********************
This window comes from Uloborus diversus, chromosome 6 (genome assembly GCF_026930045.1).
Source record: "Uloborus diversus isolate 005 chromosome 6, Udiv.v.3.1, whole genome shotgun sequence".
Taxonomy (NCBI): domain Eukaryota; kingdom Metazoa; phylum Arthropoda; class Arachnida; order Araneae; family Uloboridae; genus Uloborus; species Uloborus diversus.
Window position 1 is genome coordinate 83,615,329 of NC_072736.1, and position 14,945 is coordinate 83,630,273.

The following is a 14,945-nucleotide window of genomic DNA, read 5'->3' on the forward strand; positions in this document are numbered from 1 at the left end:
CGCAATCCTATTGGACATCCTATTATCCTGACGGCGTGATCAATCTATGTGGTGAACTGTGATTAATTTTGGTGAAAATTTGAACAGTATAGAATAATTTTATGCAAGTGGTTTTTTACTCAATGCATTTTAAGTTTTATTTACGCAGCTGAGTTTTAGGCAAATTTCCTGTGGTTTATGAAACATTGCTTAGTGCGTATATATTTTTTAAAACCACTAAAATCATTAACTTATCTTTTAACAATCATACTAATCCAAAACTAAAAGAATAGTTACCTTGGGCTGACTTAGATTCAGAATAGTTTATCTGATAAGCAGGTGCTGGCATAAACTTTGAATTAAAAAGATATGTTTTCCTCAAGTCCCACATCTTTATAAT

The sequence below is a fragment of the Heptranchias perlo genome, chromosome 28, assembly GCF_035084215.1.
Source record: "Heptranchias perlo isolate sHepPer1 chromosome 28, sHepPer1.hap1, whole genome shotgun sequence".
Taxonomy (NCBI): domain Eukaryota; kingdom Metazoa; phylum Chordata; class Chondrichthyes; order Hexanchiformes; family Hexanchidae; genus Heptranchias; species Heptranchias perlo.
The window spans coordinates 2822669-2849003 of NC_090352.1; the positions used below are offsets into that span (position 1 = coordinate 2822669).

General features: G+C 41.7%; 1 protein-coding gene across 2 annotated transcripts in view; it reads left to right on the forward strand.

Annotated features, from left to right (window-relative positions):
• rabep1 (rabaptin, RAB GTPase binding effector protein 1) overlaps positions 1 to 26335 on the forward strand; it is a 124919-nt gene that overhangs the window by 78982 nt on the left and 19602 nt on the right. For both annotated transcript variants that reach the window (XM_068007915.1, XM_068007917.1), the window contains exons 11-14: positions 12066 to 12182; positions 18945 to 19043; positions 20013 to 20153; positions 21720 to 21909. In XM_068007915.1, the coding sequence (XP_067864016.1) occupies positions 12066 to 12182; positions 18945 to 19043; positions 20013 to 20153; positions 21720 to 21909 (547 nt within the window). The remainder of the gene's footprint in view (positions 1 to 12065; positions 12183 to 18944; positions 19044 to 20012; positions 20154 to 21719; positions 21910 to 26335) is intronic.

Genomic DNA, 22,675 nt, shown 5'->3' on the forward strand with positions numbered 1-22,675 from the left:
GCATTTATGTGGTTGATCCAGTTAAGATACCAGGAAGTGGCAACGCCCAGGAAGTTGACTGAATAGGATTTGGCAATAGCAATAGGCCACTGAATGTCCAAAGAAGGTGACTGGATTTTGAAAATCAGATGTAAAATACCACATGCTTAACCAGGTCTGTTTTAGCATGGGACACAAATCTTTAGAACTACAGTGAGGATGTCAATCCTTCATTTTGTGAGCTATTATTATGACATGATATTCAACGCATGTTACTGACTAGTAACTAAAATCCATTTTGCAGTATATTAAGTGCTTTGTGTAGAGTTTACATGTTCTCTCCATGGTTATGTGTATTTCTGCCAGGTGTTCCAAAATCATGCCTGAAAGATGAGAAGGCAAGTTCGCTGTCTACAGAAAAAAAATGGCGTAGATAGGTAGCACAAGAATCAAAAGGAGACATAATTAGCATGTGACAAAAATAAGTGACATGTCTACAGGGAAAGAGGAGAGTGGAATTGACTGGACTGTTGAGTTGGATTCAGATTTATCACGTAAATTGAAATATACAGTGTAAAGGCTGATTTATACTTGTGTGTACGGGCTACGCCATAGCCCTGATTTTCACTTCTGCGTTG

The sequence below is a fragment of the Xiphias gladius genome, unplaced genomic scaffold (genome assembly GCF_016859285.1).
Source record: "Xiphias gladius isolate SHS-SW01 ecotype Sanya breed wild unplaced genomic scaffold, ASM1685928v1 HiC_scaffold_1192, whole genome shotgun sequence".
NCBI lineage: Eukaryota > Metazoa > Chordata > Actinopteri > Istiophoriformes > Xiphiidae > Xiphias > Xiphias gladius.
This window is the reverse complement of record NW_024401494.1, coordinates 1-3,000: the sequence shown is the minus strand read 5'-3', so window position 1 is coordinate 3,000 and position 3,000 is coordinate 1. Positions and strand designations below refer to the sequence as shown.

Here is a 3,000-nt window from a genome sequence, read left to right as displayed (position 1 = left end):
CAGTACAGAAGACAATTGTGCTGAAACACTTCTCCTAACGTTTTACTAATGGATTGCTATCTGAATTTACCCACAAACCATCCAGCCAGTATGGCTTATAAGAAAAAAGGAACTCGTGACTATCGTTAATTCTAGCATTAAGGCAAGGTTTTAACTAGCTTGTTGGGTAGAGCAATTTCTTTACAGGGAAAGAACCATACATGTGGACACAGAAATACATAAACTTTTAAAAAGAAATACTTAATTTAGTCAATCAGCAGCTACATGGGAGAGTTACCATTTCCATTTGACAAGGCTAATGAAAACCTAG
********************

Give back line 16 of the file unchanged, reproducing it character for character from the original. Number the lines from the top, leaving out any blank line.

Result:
The sequence below is a fragment of the Xiphias gladius genome, unplaced genomic scaffold (genome assembly GCF_016859285.1).